PHILADELPHIA (AP) — Ex-convict Michael Ta’Bon is back in a prison of his own making. Literally.
Ta’Bon, who served nearly a decade behind bars for armed robbery, says divine inspiration has led him to preach a gospel of nonviolence from a homemade, outdoor jail cell in Philadelphia.
He has been living in the cell since Feb. 1 and plans to stay there throughout the month of February.
“Instead of the young bucks going to jail to find out for themselves, I’m bringing the jail to the young bucks,” Ta’Bon said.
The gray structure, which took about 30 hours to build, is made of plywood and wallboard and sits in a vacant lot in the Nicetown-Tioga neighborhood. The cell has some furnishings and uses a generator for heat and electricity.
On a bitterly cold morning this week, Ta’Bon could be heard telling four high school students about the 19-cent hourly wage earned by prisoners, which might help them buy a 24-cent cup of instant noodles in the commissary.
Ta’Bon breaks into rhyme at one point, warning the boys to learn from his mistakes. He ends with a phrase that he makes the students repeat: “Jail is for suckers.”
The teens, who attend an alternative school for at-risk youth, were brought to the site by a city police officer. Ta’Bon’s message seemed to hit the mark.
“He was speaking life,” said sophomore Brandon Jiles, 16. “He made me think twice.”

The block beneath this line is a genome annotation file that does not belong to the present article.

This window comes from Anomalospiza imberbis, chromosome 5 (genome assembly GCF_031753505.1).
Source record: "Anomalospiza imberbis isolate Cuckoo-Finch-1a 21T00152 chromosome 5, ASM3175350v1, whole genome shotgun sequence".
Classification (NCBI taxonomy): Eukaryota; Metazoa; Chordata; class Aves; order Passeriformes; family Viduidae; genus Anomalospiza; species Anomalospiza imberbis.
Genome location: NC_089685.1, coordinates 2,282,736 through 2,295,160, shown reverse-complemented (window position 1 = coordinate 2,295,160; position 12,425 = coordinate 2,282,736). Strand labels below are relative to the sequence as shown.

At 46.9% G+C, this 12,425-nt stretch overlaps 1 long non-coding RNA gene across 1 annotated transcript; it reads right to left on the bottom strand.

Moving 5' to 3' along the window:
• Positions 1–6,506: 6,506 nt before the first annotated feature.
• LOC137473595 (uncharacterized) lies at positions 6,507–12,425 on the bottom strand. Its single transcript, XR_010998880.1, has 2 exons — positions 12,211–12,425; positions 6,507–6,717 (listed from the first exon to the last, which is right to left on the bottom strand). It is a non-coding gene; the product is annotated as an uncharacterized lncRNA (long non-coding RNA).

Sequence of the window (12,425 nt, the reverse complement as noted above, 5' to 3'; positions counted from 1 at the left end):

Ta’Bon, 36, wears an orange jumpsuit and unshackled handcuffs. He said the time not spent talking to visitors is used to write a book inspired by the letter that Martin Luther King Jr. wrote from jail in Birmingham, Ala. He’s also writing music.
“I really feel like I’m doing time right now,” he said. “I’m looking at cars drive past, people going to restaurants. I can’t move. I’m not free.”
He does have a few amenities that he did not have during his time at the state prison in Albion, Pa. — namely a laptop and cell phone. But he still has copies of the prison’s rules, which he shows to anyone who doubts what life is like in stir.
He has a cot and blankets, and his wife and friends deliver food. When nature calls, he uses a portable toilet across the street.
The fickle heat in his cell makes February’s often subzero temperatures seem even colder. He said he chose the month to represent life’s struggles and in part to coincide with Black History Month. Most of Philadelphia’s homicide victims are black, though Ta’Bon noted that “bullets and jails don’t care what color you are.”
Ta’Bon said he has permission from the owner of the vacant lot and hopes that the few questions he’s received about city permits will fall by the wayside. Because he needs no reminder of what’s at stake: Ta’Bon built the cell underneath a huge mural bearing the names of the city’s murder victims in 2006 — all 406 of them.
Nicole Williams, 41, of Philadelphia stopped by to lend her support.
“It’s a positive message,” she said, “and the children need this.”